Ibiza Voice Podcast 537 :: Dinky
Dinky is quite simply one of our favourite artists. Over the course of a decade plus career, she has seamlessly remained unique, distinct, and successful, despite the shifting sands of electronic music changing trends.
Ibiza Voice - What's new with you?
Dinky - I spent a fair amount of time organising our move to Sant cugat del Valles, Barcelona this year. Travelling back and forth for many months to choose a place to live for my little family. That was quite time consuming but totally worth as where we are living now is just unbelievably perfect.
I did a few tracks this year and I think I will probably leave them for my second album in Crosstown Rebels, in 2018.
I also did two remixes which I really enjoyed. One was for a British girl called Amani. She has such a great voice, I think she will be very successful. Tour wise I been quite busy as usual playing a fair amount but not killing myself, I still play in Panorama Bar every month which has been super nice. I had a residency in Ibiza for Keep On Dancing at Heart and also travelled around to play small venues and some incredible festivals.
How did you record the mix?
Usually I record my mixes live when I play, but I wanted to create a studio one this time showcasing the latest tracks I just bought so I did it with Ableton Live. It took me a while as I am not used to doing mixes with software.
Where do you get your music from?
I am terrible at checking promos. I just get lost in all the information so i prefer to buy in shops. I usually spend a whole day a week buying and prepping, then more during the week to make playlists and get used to the music. I do a big playlist once a month and I add tracks I buy every week. My test point is Panorama Bar as I play long sets there and play all the new stuff. My favourites stores are Juno Download and Hard Wax.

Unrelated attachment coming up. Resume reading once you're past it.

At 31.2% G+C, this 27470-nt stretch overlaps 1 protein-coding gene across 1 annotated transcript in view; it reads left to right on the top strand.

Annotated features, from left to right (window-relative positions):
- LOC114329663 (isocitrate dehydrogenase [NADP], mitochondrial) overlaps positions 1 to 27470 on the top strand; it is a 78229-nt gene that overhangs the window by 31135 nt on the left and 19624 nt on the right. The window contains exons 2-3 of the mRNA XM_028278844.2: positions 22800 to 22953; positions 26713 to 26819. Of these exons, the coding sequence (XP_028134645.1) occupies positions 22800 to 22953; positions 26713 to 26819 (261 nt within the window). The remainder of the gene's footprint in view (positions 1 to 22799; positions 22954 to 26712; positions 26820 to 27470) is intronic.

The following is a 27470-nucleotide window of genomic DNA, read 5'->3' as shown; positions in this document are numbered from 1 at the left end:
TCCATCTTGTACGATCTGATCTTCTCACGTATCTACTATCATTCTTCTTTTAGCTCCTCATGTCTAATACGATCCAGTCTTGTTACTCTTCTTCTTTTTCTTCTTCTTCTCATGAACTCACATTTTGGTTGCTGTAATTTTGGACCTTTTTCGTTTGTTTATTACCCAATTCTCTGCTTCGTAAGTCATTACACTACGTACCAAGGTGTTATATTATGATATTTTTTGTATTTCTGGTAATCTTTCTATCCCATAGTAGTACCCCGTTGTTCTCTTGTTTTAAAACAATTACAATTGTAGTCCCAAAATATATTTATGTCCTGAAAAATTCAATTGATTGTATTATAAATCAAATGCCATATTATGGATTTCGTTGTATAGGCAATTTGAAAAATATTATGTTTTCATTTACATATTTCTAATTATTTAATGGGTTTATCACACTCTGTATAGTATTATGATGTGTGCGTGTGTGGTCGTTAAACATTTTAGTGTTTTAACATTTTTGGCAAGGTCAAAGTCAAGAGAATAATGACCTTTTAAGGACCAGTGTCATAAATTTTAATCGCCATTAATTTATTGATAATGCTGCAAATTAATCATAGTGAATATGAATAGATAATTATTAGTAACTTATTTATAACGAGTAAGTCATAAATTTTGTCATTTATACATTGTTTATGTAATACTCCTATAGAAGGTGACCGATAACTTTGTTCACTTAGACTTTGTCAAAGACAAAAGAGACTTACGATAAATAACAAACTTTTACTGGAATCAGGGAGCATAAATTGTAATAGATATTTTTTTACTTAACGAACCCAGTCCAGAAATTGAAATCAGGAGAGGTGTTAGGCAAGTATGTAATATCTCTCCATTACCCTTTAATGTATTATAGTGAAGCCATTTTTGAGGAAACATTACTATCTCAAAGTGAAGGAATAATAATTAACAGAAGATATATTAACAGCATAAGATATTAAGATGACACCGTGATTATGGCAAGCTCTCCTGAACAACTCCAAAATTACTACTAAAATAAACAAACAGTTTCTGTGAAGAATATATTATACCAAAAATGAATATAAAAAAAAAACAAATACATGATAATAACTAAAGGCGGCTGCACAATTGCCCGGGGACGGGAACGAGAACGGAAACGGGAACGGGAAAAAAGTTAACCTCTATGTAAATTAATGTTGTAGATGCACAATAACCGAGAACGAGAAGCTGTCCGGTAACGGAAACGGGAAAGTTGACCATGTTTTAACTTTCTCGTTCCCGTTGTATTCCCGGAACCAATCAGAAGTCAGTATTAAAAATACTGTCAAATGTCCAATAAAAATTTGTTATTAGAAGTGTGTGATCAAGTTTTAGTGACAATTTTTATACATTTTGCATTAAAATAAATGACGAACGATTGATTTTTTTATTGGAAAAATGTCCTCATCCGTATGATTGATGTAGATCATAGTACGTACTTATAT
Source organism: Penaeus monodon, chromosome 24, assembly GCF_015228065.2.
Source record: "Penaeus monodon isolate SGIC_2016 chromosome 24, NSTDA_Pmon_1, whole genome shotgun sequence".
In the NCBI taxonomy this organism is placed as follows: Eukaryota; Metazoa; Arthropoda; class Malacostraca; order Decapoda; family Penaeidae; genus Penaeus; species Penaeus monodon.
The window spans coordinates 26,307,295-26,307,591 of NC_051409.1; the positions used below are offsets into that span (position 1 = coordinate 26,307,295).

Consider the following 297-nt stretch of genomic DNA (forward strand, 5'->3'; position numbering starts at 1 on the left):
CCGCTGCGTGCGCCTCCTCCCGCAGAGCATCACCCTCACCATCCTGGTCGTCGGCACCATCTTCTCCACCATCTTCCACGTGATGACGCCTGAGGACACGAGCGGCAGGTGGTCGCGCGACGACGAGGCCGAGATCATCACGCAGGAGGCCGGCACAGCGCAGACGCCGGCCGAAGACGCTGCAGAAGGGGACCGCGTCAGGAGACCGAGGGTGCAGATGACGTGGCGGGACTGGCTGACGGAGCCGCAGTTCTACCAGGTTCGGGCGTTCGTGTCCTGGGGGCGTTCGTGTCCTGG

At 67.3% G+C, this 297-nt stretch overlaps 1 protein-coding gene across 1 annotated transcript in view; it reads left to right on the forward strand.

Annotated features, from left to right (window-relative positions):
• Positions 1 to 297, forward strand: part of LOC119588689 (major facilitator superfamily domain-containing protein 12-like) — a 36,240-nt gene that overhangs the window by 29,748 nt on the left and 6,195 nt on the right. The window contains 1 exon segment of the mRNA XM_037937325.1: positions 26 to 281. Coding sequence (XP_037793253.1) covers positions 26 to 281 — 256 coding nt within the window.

Tell us about your record collection..
It started when I was 18. I have many genres but I reduced my collection due to trying to live with less things so i kept what I considered to be essential. It’s a good few thousand records. I have a Detroit techno section, Detroit and Chicago house, acid, a disco section, disco edits, a Perlon section, Playhouse, UK bleeps, Berlin raw stuff, etc. My favourite ones are the disco, Detroit and Chicago house section. I also have experimental sections like the Aphex Twin catalog and Brian Eno records.
Do any of these records tell a story about you?
I had a phase where I lived in New York and collected lots of great house music as I was working at a record store. I was playing different genres but the house music I got to buy at the stores was quite memorable. The scene was changing at the time (it was end of 90s ) and I has extremely special memories about that music. For example when Kompakt and Perlon got their break and on the other hand, Armand van Helden’s and Eddie Amador’s house hits went wild in the clubs in New York.
Tell us about the scene you came up in?
It first started in Chile, with Villalobos and some German DJs coming to Chile to play. Then I moved to New York and got to work at Sonic Groove which was the record store from Adam X and Frankie Bones. I got a good techno education out of this job and was going out quite a lot to all kinds of parties
I always was more attracted to house though so i was going out to Body and Soul every Sunday to a club called Shelter where Danny Krivit, Joe Clausell and (Francois) Kevorkian were playing. It was this proper house party held during the day and one will go strictly there to dance, there were people of all ages and colours.
I remember the nurses going there after their hospital shifts with their medical gowns still on from work.. It was an amazing party that influenced me a lot .
Describe what it's like to play Panorama Bar for a long time..how has the dancefloor changed over all that time from your perspective as the DJ? are the challenges similar/different?